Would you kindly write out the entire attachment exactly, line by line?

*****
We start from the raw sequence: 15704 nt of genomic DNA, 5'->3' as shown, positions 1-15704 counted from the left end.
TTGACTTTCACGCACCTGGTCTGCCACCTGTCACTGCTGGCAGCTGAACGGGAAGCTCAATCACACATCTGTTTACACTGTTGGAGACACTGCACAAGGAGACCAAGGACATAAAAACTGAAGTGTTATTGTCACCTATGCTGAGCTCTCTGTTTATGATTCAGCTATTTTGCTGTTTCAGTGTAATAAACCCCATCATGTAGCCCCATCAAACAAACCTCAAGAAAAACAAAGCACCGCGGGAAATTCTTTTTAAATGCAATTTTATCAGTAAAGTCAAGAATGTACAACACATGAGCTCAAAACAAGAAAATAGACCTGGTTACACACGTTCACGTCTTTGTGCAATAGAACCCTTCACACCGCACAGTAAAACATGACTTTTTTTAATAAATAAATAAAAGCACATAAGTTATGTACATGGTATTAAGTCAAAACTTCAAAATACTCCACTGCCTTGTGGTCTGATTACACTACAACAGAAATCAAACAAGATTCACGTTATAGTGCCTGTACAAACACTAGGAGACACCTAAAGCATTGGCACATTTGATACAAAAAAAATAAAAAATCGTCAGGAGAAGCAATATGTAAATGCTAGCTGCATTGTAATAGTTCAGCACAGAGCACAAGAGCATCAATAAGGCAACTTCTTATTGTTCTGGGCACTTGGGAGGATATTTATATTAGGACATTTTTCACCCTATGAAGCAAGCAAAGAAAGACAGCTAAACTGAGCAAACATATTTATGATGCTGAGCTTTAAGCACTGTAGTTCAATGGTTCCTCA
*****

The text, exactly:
We start from the raw sequence: 15704 nt of genomic DNA, 5'->3' as shown, positions 1-15704 counted from the left end.
TTGACTTTCACGCACCTGGTCTGCCACCTGTCACTGCTGGCAGCTGAACGGGAAGCTCAATCACACATCTGTTTACACTGTTGGAGACACTGCACAAGGAGACCAAGGACATAAAAACTGAAGTGTTATTGTCACCTATGCTGAGCTCTCTGTTTATGATTCAGCTATTTTGCTGTTTCAGTGTAATAAACCCCATCATGTAGCCCCATCAAACAAACCTCAAGAAAAACAAAGCACCGCGGGAAATTCTTTTTAAATGCAATTTTATCAGTAAAGTCAAGAATGTACAACACATGAGCTCAAAACAAGAAAATAGACCTGGTTACACACGTTCACGTCTTTGTGCAATAGAACCCTTCACACCGCACAGTAAAACATGACTTTTTTTAATAAATAAATAAAAGCACATAAGTTATGTACATGGTATTAAGTCAAAACTTCAAAATACTCCACTGCCTTGTGGTCTGATTACACTACAACAGAAATCAAACAAGATTCACGTTATAGTGCCTGTACAAACACTAGGAGACACCTAAAGCATTGGCACATTTGATACAAAAAAAATAAAAAATCGTCAGGAGAAGCAATATGTAAATGCTAGCTGCATTGTAATAGTTCAGCACAGAGCACAAGAGCATCAATAAGGCAACTTCTTATTGTTCTGGGCACTTGGGAGGATATTTATATTAGGACATTTTTCACCCTATGAAGCAAGCAAAGAAAGACAGCTAAACTGAGCAAACATATTTATGATGCTGAGCTTTAAGCACTGTAGTTCAATGGTTCCTCA